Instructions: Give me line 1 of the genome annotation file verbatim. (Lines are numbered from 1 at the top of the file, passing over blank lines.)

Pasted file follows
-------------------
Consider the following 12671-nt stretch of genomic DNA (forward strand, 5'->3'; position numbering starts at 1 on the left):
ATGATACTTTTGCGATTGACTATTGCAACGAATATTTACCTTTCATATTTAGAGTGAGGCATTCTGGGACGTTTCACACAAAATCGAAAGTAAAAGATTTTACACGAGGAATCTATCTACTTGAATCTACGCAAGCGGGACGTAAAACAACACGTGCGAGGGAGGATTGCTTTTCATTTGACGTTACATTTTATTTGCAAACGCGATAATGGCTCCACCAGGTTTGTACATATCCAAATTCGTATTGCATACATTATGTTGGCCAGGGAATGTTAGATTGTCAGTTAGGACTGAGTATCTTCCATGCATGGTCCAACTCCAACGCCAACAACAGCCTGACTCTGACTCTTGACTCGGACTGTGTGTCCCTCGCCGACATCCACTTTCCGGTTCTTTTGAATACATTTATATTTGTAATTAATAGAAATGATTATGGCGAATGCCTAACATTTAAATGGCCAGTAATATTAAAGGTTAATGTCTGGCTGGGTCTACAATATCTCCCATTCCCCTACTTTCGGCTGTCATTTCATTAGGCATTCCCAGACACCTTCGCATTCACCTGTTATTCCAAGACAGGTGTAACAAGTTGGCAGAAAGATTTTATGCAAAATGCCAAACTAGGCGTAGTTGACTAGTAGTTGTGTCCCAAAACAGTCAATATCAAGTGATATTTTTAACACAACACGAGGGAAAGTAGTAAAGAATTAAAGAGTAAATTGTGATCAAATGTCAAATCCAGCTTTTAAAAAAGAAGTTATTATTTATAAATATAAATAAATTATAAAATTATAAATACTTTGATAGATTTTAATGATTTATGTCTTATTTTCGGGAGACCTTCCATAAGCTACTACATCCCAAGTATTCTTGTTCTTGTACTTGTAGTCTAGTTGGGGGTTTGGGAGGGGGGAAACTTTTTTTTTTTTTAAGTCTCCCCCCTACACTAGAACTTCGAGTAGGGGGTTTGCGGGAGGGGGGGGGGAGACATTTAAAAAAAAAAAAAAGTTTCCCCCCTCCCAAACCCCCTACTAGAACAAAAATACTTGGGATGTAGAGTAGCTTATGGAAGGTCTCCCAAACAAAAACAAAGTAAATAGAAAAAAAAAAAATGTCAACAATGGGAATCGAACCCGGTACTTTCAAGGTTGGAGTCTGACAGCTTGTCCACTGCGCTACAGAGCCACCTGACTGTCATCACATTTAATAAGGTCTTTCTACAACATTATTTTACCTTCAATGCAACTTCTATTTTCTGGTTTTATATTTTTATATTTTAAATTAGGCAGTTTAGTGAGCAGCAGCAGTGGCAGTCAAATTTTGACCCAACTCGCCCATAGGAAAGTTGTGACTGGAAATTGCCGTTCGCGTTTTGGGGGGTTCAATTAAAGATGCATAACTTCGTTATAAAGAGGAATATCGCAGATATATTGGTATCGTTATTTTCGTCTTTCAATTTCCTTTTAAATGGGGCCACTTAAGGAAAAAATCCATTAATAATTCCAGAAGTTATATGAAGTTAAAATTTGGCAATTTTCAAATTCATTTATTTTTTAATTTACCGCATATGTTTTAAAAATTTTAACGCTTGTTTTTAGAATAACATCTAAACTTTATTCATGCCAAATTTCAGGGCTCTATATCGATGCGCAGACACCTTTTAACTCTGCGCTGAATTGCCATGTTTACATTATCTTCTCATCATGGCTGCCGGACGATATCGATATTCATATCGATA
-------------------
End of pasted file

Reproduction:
Consider the following 12671-nt stretch of genomic DNA (forward strand, 5'->3'; position numbering starts at 1 on the left):